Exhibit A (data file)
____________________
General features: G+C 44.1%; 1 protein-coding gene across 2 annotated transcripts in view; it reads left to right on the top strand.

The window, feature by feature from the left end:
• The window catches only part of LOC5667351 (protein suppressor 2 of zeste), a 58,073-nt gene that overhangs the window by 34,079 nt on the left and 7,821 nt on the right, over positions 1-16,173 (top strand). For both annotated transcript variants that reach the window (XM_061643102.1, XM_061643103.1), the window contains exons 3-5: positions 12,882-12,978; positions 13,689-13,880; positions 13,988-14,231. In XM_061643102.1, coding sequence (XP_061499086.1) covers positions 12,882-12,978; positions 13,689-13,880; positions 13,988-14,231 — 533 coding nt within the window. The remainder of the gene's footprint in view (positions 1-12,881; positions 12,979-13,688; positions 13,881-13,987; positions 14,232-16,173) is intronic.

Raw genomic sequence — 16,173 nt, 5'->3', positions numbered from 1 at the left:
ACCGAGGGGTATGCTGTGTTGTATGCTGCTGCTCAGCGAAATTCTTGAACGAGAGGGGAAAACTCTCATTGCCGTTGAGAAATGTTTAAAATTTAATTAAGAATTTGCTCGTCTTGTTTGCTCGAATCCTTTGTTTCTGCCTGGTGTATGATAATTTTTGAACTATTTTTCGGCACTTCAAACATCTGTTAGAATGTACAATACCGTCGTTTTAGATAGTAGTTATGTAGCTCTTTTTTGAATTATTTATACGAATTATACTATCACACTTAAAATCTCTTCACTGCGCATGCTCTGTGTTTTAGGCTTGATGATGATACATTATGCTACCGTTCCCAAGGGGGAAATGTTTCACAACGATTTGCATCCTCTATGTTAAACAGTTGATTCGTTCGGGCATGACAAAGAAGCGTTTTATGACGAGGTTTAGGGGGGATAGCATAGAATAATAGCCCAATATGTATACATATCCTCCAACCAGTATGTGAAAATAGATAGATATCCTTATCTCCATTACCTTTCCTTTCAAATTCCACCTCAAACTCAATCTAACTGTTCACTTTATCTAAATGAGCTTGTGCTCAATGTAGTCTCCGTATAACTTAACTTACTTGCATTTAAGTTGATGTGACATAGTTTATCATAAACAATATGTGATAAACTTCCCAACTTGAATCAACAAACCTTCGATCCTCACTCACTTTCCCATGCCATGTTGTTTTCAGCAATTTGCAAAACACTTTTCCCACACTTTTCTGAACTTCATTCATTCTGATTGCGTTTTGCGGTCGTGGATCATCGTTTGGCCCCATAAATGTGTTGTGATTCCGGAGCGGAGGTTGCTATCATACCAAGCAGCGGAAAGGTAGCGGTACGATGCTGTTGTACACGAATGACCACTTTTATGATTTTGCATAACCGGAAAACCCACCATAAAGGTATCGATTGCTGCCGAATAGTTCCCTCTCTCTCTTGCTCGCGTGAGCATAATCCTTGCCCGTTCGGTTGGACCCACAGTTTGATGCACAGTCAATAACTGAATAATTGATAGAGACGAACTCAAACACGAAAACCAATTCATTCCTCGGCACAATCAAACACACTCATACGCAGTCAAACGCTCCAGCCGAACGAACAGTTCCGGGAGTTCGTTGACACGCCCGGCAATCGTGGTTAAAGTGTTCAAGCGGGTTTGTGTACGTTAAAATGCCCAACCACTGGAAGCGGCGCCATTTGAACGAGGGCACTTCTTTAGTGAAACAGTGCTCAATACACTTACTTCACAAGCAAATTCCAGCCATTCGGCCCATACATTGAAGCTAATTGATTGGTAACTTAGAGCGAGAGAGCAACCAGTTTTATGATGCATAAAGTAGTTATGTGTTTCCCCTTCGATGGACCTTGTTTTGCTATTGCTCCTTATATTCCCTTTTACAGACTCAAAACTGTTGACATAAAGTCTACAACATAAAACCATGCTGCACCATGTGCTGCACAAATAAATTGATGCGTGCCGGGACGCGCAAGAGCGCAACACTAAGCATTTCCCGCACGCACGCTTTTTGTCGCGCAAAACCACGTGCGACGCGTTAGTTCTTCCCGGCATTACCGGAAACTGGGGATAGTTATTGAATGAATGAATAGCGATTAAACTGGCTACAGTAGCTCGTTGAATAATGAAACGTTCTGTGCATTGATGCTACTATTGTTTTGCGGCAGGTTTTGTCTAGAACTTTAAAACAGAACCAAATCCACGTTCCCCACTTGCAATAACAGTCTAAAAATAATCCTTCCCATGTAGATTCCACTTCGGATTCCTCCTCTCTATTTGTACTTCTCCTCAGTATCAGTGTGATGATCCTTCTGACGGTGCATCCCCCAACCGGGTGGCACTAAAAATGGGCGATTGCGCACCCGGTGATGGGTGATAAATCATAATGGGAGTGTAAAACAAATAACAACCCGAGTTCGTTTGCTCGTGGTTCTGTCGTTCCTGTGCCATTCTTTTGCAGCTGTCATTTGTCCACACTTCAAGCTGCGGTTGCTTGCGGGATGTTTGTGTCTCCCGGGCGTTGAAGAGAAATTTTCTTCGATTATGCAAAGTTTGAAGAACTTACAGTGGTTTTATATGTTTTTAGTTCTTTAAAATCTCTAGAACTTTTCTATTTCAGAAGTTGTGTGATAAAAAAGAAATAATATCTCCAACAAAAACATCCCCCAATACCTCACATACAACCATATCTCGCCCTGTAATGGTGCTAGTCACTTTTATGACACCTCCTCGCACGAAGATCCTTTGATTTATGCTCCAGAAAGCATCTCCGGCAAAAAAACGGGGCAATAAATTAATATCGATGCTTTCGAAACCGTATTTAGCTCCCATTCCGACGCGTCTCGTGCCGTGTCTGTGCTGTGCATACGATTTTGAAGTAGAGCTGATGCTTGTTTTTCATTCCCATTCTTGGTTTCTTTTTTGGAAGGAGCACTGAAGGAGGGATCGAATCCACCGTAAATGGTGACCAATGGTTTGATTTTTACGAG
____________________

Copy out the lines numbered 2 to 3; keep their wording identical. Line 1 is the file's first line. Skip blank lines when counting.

The window, feature by feature from the left end:
• The window catches only part of LOC5667351 (protein suppressor 2 of zeste), a 58,073-nt gene that overhangs the window by 34,079 nt on the left and 7,821 nt on the right, over positions 1-16,173 (top strand). For both annotated transcript variants that reach the window (XM_061643102.1, XM_061643103.1), the window contains exons 3-5: positions 12,882-12,978; positions 13,689-13,880; positions 13,988-14,231. In XM_061643102.1, coding sequence (XP_061499086.1) covers positions 12,882-12,978; positions 13,689-13,880; positions 13,988-14,231 — 533 coding nt within the window. The remainder of the gene's footprint in view (positions 1-12,881; positions 12,979-13,688; positions 13,881-13,987; positions 14,232-16,173) is intronic.